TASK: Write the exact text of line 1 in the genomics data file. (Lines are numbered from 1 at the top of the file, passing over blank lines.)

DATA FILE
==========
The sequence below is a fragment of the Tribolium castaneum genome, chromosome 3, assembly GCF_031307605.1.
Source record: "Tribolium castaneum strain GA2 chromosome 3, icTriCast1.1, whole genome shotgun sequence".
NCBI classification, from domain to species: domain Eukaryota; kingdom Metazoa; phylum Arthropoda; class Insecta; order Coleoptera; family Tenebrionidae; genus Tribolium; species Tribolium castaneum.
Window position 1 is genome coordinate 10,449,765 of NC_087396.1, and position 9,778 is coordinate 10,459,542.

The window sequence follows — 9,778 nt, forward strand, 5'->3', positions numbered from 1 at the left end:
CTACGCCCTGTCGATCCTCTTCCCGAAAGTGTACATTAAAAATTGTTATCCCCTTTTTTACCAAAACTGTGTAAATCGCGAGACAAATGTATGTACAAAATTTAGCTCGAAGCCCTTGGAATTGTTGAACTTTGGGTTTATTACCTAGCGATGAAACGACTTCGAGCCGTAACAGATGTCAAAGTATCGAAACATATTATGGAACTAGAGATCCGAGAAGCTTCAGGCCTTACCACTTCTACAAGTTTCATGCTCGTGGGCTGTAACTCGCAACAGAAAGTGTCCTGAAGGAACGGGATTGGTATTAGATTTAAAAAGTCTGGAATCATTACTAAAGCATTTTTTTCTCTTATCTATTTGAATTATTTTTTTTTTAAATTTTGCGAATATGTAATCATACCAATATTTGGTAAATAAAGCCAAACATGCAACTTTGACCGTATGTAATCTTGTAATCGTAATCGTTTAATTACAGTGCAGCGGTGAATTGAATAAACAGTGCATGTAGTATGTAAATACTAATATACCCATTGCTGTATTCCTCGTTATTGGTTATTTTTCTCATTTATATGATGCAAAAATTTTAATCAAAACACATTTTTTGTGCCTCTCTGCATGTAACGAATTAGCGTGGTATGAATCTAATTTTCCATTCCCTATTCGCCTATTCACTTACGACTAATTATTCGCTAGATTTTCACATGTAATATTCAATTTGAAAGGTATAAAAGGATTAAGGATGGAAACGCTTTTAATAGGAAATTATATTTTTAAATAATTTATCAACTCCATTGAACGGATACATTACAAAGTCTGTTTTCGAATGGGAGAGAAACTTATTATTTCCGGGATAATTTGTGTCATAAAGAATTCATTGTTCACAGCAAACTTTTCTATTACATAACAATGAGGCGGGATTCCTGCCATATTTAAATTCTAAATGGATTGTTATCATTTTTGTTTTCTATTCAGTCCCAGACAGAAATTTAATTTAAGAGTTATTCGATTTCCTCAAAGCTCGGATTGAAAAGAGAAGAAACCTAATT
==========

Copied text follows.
The sequence below is a fragment of the Tribolium castaneum genome, chromosome 3, assembly GCF_031307605.1.